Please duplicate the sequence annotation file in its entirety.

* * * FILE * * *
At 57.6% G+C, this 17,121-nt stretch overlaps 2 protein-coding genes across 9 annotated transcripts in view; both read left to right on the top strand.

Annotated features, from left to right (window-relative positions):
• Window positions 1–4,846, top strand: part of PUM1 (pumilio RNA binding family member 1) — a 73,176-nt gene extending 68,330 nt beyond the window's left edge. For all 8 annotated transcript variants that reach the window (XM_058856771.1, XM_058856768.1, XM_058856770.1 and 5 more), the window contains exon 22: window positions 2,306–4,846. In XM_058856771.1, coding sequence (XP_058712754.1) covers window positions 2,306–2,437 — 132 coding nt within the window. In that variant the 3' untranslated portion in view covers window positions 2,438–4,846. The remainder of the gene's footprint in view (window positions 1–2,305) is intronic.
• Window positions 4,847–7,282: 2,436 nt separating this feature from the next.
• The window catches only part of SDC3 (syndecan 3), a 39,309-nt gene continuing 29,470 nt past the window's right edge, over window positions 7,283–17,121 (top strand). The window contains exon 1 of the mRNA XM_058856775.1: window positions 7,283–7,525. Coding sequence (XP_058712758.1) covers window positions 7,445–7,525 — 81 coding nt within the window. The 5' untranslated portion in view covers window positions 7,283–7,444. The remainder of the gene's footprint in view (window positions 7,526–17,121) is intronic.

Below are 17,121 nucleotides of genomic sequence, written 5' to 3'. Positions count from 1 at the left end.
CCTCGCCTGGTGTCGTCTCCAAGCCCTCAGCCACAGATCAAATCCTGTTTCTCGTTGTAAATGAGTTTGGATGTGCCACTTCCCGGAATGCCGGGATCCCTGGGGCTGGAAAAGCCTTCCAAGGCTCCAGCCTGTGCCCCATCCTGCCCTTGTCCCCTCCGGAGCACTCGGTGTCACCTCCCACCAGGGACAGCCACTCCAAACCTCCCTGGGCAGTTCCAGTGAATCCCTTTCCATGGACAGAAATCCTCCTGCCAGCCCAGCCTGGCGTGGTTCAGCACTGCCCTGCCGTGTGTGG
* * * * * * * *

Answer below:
At 57.6% G+C, this 17,121-nt stretch overlaps 2 protein-coding genes across 9 annotated transcripts in view; both read left to right on the top strand.

Annotated features, from left to right (window-relative positions):
• Window positions 1–4,846, top strand: part of PUM1 (pumilio RNA binding family member 1) — a 73,176-nt gene extending 68,330 nt beyond the window's left edge. For all 8 annotated transcript variants that reach the window (XM_058856771.1, XM_058856768.1, XM_058856770.1 and 5 more), the window contains exon 22: window positions 2,306–4,846. In XM_058856771.1, coding sequence (XP_058712754.1) covers window positions 2,306–2,437 — 132 coding nt within the window. In that variant the 3' untranslated portion in view covers window positions 2,438–4,846. The remainder of the gene's footprint in view (window positions 1–2,305) is intronic.
• Window positions 4,847–7,282: 2,436 nt separating this feature from the next.
• The window catches only part of SDC3 (syndecan 3), a 39,309-nt gene continuing 29,470 nt past the window's right edge, over window positions 7,283–17,121 (top strand). The window contains exon 1 of the mRNA XM_058856775.1: window positions 7,283–7,525. Coding sequence (XP_058712758.1) covers window positions 7,445–7,525 — 81 coding nt within the window. The 5' untranslated portion in view covers window positions 7,283–7,444. The remainder of the gene's footprint in view (window positions 7,526–17,121) is intronic.

Below are 17,121 nucleotides of genomic sequence, written 5' to 3'. Positions count from 1 at the left end.
CCTCGCCTGGTGTCGTCTCCAAGCCCTCAGCCACAGATCAAATCCTGTTTCTCGTTGTAAATGAGTTTGGATGTGCCACTTCCCGGAATGCCGGGATCCCTGGGGCTGGAAAAGCCTTCCAAGGCTCCAGCCTGTGCCCCATCCTGCCCTTGTCCCCTCCGGAGCACTCGGTGTCACCTCCCACCAGGGACAGCCACTCCAAACCTCCCTGGGCAGTTCCAGTGAATCCCTTTCCATGGACAGAAATCCTCCTGCCAGCCCAGCCTGGCGTGGTTCAGCACTGCCCTGCCGTGTGTGG